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Pineview Drive Review

Pineview Drive Review

Pineview Drive Review

Kemal Ure reviews Pineview Drive. "Overall, Pineview Drive has good graphics, decent sound design and some genuinely scary moments. However the narrative and gameplay fall way short."


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It seems like horror games have become a common theme among indie game developers. This always makes me wonder, because I think horror is a very difficult genre – one can get the story right, one can get the puzzles right, but creating a suspenseful atmosphere and giving a genuine scare to the player? I think this is a very challenging design problem, and it’s safe to say that the mediocre horror games out there far outnumber the good ones. Interestingly, Pineview Drive does things in the opposite way; the game is very weak in the story and gameplay department but it’s certainly amazing in horror aspects.

The Story

Pineview Drive starts off with a very enigmatic cutscene. We see that something is chasing someone out in the woods, and that’s all. Fast forward 20 years and our protagonist finds himself at the front gate of a big mansion – which is located on Pineview Drive, hence the name of the game – hoping to find his missing wife. The rest of the game is about exploring the mansion and looking for clues that might lead you to her.


Oh, I forgot to mention that the mansion is full of ghosts and all kinds of supernatural phenomena. Noises coming from upstairs, flickering lights, floating books etc., are all abundant in Pineview Drive. I know this sounds cliché, but the game really gets the horror elements right.

First of all, the use of lighting is absolutely ingenious. This is literally one of the darkest games I’ve ever seen. Every time you enter a new corridor to a room you have to find the light switch. However, during this process, it’s almost completely pitch black, which makes this simple task very stressful.

On top of that, you start to hear noises coming from inside the room which will begin to convince you that maybe you shouldn’t turn on the lights at all… Alternatively, you can also light candles around the mansion, but the number of available matches is limited, hence you need to be conservative with their use.

There’s also a sanity bar, which decreases when you run into scary situations. You need to keep it above a certain level to avoid game over. This is hardly an original idea, and unfortunately, is not implemented well in this game at all. The sanity bar is supposed to be restored when you run away from the scary stuff, but sometimes it did and sometime it didn’t. Ultimately I never truly understood how the sanity bar dynamics worked.

I don’t have nice things to say about the remainder of the game’s mechanics either. You collect keys and open locked doors with them, and that’s about it. No puzzles, no real challenges, nothing. Yes, it’s as annoying as it sounds. The whole gameplay is just a big search/find process with random horror elements thrown in to try and keep you interested.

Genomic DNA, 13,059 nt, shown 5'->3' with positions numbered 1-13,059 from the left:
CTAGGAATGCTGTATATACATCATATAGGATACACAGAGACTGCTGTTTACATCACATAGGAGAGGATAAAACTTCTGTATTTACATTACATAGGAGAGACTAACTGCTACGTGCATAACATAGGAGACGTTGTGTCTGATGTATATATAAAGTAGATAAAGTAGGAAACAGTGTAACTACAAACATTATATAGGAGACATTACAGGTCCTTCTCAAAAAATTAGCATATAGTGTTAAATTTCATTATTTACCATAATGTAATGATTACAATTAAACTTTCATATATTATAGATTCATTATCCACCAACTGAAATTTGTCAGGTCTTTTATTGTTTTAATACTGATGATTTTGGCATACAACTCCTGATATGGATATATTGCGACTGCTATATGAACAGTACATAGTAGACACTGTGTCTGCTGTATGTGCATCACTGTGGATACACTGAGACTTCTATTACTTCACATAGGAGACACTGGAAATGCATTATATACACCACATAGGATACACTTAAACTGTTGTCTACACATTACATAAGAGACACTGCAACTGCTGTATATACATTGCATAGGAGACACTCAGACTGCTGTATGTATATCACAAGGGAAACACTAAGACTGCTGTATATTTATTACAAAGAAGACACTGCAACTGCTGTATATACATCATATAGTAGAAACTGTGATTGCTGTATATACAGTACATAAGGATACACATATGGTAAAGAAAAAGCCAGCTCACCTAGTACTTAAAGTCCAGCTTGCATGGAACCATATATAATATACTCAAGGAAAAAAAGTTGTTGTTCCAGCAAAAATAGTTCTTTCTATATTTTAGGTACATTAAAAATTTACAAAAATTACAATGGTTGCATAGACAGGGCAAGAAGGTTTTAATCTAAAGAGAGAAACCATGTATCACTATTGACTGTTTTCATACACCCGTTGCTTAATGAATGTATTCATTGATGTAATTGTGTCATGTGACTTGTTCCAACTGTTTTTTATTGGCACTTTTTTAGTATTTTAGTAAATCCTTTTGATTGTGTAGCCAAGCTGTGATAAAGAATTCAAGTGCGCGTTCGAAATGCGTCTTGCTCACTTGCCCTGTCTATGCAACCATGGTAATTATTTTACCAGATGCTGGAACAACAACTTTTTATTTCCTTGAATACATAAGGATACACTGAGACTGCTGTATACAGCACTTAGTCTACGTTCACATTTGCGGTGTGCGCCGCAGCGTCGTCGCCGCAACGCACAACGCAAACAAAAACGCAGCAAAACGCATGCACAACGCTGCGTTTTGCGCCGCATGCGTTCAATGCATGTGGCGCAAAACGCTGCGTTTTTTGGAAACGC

Actually, taking the challenge out of adventure games seems to be the industry standard nowadays, so I’m no longer surprised when I play these kinds of games. But at least most of these no-puzzle games have a decent story. Unfortunately Pineview Drive fails at storytelling too. The story doesn’t go anywhere for a long time and the ending is very anticlimactic.

Final Thoughts

Overall, Pineview Drive has good graphics, decent sound design and some genuinely scary moments. However, the narrative and gameplay fall way short of providing the player with a satisfactory gaming experience. If you like games with a creepy atmosphere you might give it a shot, otherwise it hasn’t got much to offer the seasoned adventure game player.


Final Grade: D

Sound and lighting design
+ Creepy atmosphere
– Boring and repetitive gameplay 
– Underdeveloped story



Kemal Ure

Kemal Ure

Kemal Ure is an avid adventure gaming fan, artificial intelligence nerd and death metal bass player. He got hooked on adventure games at 1998 when he first played Grim Fandango. Later he discovered Myst and Gabriel Knight, which led him to start a personal quest on playing all the adventure games ever published. After years of gaming he discovered that he has a lot to say about adventure games and started writing reviews at his personal blog. Eventually he started writing for JustAdventure at 2014. He mostly prefers games with challenging puzzles and dark stories.He is currently a professor of aerospace engineering at Istanbul Technical University, Turkey. He got his PhD degree from Massachusetts Institute of Technology (MIT) at 2015. When he is not teaching at the university or playing adventure games, he spends most of his time playing bass for various metal bands and composing music. He publishes bass playthrough videos regularly at his YouTube channel.

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